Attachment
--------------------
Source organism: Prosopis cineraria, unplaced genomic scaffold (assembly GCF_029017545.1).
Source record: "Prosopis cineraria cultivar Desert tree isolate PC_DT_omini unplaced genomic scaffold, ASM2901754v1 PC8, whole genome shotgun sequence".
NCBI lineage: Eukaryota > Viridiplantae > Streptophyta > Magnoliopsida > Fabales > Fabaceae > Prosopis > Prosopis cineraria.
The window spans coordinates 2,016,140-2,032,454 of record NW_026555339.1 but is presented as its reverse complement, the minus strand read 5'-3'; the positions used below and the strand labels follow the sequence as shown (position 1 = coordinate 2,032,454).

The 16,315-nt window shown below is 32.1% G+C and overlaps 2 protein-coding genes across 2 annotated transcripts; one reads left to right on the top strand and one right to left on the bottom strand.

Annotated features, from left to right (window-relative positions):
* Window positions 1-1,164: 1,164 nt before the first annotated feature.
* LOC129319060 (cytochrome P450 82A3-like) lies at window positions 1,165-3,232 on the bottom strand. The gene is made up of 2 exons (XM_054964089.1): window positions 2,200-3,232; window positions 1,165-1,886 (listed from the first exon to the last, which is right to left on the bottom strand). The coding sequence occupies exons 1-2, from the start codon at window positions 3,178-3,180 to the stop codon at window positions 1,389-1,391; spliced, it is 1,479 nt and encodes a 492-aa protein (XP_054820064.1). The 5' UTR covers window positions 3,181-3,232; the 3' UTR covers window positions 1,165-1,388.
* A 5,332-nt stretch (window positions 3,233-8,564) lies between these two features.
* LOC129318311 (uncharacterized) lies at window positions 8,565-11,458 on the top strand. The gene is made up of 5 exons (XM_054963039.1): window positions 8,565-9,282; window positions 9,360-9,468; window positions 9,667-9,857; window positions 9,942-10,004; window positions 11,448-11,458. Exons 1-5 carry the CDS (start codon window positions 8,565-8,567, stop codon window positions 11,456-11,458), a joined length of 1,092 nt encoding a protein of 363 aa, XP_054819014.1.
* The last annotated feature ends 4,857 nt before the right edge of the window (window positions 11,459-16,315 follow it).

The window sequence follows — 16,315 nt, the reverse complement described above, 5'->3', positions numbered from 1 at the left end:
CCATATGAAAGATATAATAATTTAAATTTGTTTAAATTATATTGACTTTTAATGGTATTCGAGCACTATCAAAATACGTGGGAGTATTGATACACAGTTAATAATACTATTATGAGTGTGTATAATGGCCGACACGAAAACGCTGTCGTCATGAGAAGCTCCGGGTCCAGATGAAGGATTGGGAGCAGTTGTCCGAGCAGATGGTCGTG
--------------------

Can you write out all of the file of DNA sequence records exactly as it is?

Source organism: Prosopis cineraria, unplaced genomic scaffold (assembly GCF_029017545.1).
Source record: "Prosopis cineraria cultivar Desert tree isolate PC_DT_omini unplaced genomic scaffold, ASM2901754v1 PC8, whole genome shotgun sequence".
NCBI lineage: Eukaryota > Viridiplantae > Streptophyta > Magnoliopsida > Fabales > Fabaceae > Prosopis > Prosopis cineraria.
The window spans coordinates 2,016,140-2,032,454 of record NW_026555339.1 but is presented as its reverse complement, the minus strand read 5'-3'; the positions used below and the strand labels follow the sequence as shown (position 1 = coordinate 2,032,454).

The 16,315-nt window shown below is 32.1% G+C and overlaps 2 protein-coding genes across 2 annotated transcripts; one reads left to right on the top strand and one right to left on the bottom strand.

Annotated features, from left to right (window-relative positions):
* Window positions 1-1,164: 1,164 nt before the first annotated feature.
* LOC129319060 (cytochrome P450 82A3-like) lies at window positions 1,165-3,232 on the bottom strand. The gene is made up of 2 exons (XM_054964089.1): window positions 2,200-3,232; window positions 1,165-1,886 (listed from the first exon to the last, which is right to left on the bottom strand). The coding sequence occupies exons 1-2, from the start codon at window positions 3,178-3,180 to the stop codon at window positions 1,389-1,391; spliced, it is 1,479 nt and encodes a 492-aa protein (XP_054820064.1). The 5' UTR covers window positions 3,181-3,232; the 3' UTR covers window positions 1,165-1,388.
* A 5,332-nt stretch (window positions 3,233-8,564) lies between these two features.
* LOC129318311 (uncharacterized) lies at window positions 8,565-11,458 on the top strand. The gene is made up of 5 exons (XM_054963039.1): window positions 8,565-9,282; window positions 9,360-9,468; window positions 9,667-9,857; window positions 9,942-10,004; window positions 11,448-11,458. Exons 1-5 carry the CDS (start codon window positions 8,565-8,567, stop codon window positions 11,456-11,458), a joined length of 1,092 nt encoding a protein of 363 aa, XP_054819014.1.
* The last annotated feature ends 4,857 nt before the right edge of the window (window positions 11,459-16,315 follow it).

The window sequence follows — 16,315 nt, the reverse complement described above, 5'->3', positions numbered from 1 at the left end:
CCATATGAAAGATATAATAATTTAAATTTGTTTAAATTATATTGACTTTTAATGGTATTCGAGCACTATCAAAATACGTGGGAGTATTGATACACAGTTAATAATACTATTATGAGTGTGTATAATGGCCGACACGAAAACGCTGTCGTCATGAGAAGCTCCGGGTCCAGATGAAGGATTGGGAGCAGTTGTCCGAGCAGATGGTCGTG